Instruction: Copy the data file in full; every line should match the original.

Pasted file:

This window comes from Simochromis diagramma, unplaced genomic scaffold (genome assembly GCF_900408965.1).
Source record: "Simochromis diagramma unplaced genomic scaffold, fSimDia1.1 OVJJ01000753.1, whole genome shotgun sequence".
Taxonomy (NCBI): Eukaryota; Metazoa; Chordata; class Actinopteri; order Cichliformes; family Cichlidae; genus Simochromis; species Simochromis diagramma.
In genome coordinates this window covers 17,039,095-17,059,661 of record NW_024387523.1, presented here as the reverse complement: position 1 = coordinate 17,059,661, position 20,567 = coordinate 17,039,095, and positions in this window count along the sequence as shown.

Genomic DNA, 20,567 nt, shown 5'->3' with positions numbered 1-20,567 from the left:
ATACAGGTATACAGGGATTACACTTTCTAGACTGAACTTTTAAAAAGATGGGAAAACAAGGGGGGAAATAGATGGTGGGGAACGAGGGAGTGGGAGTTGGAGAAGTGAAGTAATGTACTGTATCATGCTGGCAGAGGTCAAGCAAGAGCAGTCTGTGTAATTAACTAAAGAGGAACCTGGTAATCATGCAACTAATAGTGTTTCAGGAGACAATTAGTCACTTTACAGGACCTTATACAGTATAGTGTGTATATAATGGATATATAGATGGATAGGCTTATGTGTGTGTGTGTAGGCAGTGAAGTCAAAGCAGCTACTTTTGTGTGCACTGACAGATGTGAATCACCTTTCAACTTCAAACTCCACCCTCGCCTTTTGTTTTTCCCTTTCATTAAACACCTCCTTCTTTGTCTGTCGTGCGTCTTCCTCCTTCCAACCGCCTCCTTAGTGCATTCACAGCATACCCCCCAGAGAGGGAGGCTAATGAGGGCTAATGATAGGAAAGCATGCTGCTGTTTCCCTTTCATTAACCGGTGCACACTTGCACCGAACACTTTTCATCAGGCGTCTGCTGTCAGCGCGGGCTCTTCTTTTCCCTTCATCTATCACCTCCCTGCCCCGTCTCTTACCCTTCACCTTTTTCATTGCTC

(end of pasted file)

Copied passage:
This window comes from Simochromis diagramma, unplaced genomic scaffold (genome assembly GCF_900408965.1).
Source record: "Simochromis diagramma unplaced genomic scaffold, fSimDia1.1 OVJJ01000753.1, whole genome shotgun sequence".
Taxonomy (NCBI): Eukaryota; Metazoa; Chordata; class Actinopteri; order Cichliformes; family Cichlidae; genus Simochromis; species Simochromis diagramma.
In genome coordinates this window covers 17,039,095-17,059,661 of record NW_024387523.1, presented here as the reverse complement: position 1 = coordinate 17,059,661, position 20,567 = coordinate 17,039,095, and positions in this window count along the sequence as shown.

Genomic DNA, 20,567 nt, shown 5'->3' with positions numbered 1-20,567 from the left:
ATACAGGTATACAGGGATTACACTTTCTAGACTGAACTTTTAAAAAGATGGGAAAACAAGGGGGGAAATAGATGGTGGGGAACGAGGGAGTGGGAGTTGGAGAAGTGAAGTAATGTACTGTATCATGCTGGCAGAGGTCAAGCAAGAGCAGTCTGTGTAATTAACTAAAGAGGAACCTGGTAATCATGCAACTAATAGTGTTTCAGGAGACAATTAGTCACTTTACAGGACCTTATACAGTATAGTGTGTATATAATGGATATATAGATGGATAGGCTTATGTGTGTGTGTGTAGGCAGTGAAGTCAAAGCAGCTACTTTTGTGTGCACTGACAGATGTGAATCACCTTTCAACTTCAAACTCCACCCTCGCCTTTTGTTTTTCCCTTTCATTAAACACCTCCTTCTTTGTCTGTCGTGCGTCTTCCTCCTTCCAACCGCCTCCTTAGTGCATTCACAGCATACCCCCCAGAGAGGGAGGCTAATGAGGGCTAATGATAGGAAAGCATGCTGCTGTTTCCCTTTCATTAACCGGTGCACACTTGCACCGAACACTTTTCATCAGGCGTCTGCTGTCAGCGCGGGCTCTTCTTTTCCCTTCATCTATCACCTCCCTGCCCCGTCTCTTACCCTTCACCTTTTTCATTGCTC